One of the common manifestations of HIE is cerebral palsy, a musculoskeletal condition that can cause physical disabilities. The disorder is non-progressive, meaning that it does not get worse over time. Cerebral palsy (abbreviated as CP) manifests itself as either the loss or impairment of motor control or function, but cerebral palsy is caused by underlying brain damage. This brain damage can be caused by brain injury (during birth or soon after the baby is born). In most cases, this brain damage is from hypoxic-ischemic encephalopathy (HIE).
Research suggests that a high percentage of cerebral palsy cases result from HIE occurring during pregnancy or during labor and delivery. There are numerous intersecting factors that can lead to cerebral palsy, including HIE, accidents, abuse, medical mistakes/negligence, and infections.
What Does Cerebral Palsy Look Like?
Cerebral palsy shows up first and foremost as a physical impairment, though the severity of the condition can vary dramatically. There are different levels of ‘involvement’ – some cerebral palsy cases are very mild while others are very severe. Mild cases might show impaired function in just one limb, while the most severe cases of cerebral palsy may cause patients to have impaired function in all of their limbs and their face.
This impaired function can show up as muscle weakness, contractures (tightness), stiffness and painful positioning. In some cases, contractions can cause tremors, shaking or writhing motions. Cerebral palsy can also impact balance, hand-eye coordination, or posture, as it may be harder for children with cerebral palsy to grasp objects or perform actions like brushing teeth or buttoning clothes, as these require fine motor coordination. CP can also manifest itself in a child having trouble swallowing, eating, or speaking, or having poor facial muscle tone as well. In an infant, this can look like a baby having trouble latching or sucking.
While cerebral palsy is a purely musculoskeletal disorder, it can also be accompanied by intellectual or developmental delays, seizures and other difficulties such as hearing or vision loss. This does not necessarily mean that every child with cerebral palsy will also have intellectual delays – the diagnosis’ severity is highly dependent on factors such as where the injury occurred, how long the child was oxygen-deprived, whether medical staff properly responded to fetal distress, and whether the child was properly treated with hypothermia therapy after the incident.
Signs and Symptoms of Cerebral Palsy
A sign is a clinically identifiable effect of a particular condition that a medical staffer uses to diagnose a patient. A symptom is an effect that a patient might identify or express to a physician but may be difficult to objectively verify. When a patient complains of symptoms, medical staff members can diagnose the patient using signs, clinical tests and exams.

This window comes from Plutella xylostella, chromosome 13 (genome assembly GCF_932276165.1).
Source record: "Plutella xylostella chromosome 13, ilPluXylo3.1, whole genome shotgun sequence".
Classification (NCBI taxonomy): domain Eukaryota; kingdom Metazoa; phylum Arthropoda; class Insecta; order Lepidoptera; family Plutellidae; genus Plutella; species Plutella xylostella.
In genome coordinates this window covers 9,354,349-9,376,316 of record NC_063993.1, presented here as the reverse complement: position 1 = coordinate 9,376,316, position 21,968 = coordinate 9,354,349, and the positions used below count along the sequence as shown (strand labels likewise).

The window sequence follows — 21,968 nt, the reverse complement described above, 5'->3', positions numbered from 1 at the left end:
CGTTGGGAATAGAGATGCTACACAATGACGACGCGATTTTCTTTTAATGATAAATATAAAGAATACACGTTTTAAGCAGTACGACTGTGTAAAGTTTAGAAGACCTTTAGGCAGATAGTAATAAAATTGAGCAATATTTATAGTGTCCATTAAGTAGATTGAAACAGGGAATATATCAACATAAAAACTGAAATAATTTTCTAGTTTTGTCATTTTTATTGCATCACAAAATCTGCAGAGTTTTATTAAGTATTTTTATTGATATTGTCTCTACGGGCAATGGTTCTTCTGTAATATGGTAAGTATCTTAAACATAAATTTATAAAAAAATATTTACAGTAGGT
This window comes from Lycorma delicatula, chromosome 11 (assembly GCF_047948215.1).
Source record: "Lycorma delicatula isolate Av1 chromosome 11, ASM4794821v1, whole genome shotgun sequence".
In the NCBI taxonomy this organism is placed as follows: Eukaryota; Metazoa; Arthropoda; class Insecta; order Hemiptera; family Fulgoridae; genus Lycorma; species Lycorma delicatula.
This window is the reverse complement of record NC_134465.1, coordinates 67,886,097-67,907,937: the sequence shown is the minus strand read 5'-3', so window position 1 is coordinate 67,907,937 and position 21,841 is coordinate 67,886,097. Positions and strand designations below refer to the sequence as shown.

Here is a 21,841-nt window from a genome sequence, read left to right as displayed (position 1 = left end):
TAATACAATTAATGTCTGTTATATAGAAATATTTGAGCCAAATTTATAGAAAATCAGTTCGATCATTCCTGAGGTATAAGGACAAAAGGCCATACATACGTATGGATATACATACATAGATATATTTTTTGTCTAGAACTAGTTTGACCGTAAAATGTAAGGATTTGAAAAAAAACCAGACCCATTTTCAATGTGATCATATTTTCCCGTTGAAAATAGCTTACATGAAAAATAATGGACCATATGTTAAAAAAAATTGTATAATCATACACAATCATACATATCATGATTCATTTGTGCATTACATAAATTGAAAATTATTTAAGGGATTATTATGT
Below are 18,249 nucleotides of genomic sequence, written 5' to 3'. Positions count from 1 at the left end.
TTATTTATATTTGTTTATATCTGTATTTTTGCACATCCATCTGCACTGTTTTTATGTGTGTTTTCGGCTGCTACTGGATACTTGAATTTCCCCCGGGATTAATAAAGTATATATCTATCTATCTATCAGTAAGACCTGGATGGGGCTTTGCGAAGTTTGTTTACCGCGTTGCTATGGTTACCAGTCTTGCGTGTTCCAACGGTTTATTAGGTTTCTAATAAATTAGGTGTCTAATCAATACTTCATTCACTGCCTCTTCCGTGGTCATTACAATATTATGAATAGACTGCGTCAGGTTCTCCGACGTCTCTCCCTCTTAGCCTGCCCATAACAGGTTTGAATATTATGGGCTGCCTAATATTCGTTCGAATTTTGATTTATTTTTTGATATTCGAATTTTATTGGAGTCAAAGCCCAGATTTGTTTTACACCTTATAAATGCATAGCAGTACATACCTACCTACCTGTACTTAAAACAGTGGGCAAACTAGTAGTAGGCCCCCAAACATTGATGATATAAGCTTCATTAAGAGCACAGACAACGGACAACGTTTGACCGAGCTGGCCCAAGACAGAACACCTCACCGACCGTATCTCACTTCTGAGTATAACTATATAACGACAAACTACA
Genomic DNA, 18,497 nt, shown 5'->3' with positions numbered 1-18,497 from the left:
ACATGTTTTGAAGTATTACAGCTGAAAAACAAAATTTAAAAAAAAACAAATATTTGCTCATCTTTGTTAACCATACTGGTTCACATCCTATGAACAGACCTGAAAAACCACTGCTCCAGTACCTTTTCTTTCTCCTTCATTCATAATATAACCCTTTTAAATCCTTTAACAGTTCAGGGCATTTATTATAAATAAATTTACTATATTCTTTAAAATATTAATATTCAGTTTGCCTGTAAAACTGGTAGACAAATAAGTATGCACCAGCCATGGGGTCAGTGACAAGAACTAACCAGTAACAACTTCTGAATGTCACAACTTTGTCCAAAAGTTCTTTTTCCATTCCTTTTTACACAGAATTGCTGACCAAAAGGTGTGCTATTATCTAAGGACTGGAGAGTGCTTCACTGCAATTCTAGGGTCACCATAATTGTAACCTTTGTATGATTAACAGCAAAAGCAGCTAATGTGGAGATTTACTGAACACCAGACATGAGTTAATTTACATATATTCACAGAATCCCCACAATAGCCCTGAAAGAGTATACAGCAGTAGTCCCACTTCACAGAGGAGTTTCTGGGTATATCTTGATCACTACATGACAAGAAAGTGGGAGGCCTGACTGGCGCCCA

Sometimes, a baby may show signs or symptoms of cerebral palsy in infancy, but in other cases, cerebral palsy is diagnosed once the child begins to miss developmental milestones around ages 3-5. These developmental delays are often caught by parents, who can observe that their child might not be rolling over, sitting up, crawling or walking properly at the right developmental stage. They may bring these concerns up with a medical practitioner, who can conduct tests to look for signs of CP, including abnormal muscle tone, poor posture, or abnormal reflexes.
In some cases, doctors may diagnose cerebral palsy very early if the baby had a traumatic or difficult birth and they suspect that multiple risk factors were at play. In other cases, the diagnosis might come late because CP tends to show up as the child’s brain continues growing. In some cases, cerebral palsy shows up when the child is at the developmental stage where they are developing higher-order brain processes but they fail to meet their milestones.
|Signs and Symptoms of Cerebral Palsy|
|Sign/Symptom||What does this look like?|
|Abnormal muscle tone||Limbs that are abnormally floppy, flaccid, stiff, or rigid
Involuntary muscle spasms
Joints that are fused together
Muscle spasms accompanied by rhythmic contractions
|Trouble with Movement, Coordination or Muscular Control||Spastic movements, ‘scissoring’ legs, writhing movements, trouble with balance or fine motor control, difficulty walking|
|Abnormal Reflexes||The presence of certain primitive reflexes that are normally expected to disappear (asymmetrical tonic reflex, spinal gallant reflexes, palmar grasp reflex, placing reflex, startle reflex)|
|Development of Early Hand Preference||Children usually start preferring one hand over another when they are about two years old; earlier preferences can indicate that something is wrong|
|Undeveloped or Late Postural Responses||
|Trouble Balancing||Inability to sit without using hands for support, swaying while standing, unsteady walking, abnormal gait, trouble making fast motions, and needing to use hands to support themselves for activities that need balance|
|Trouble with Gross Motor Function||Inability or delayed development of the ability to make large coordinating movements using multiple limbs and muscle groups (such as walking, running, jumping, balancing, or rolling, sitting up, crawling, standing, walking or balancing in a baby)|
|Trouble with Fine Motor Function||Intention tremors as children get closer to completing a task, difficulty with grasping small objects, holding objects between thumb and forefinger, or doing tasks like setting objects down gently, coloring, or turning a page|
|Oral Motor Function Difficulty||Trouble with using the lips, jaw or tongue, including difficulty with speaking, swallowing, feeding/chewing, and drooling|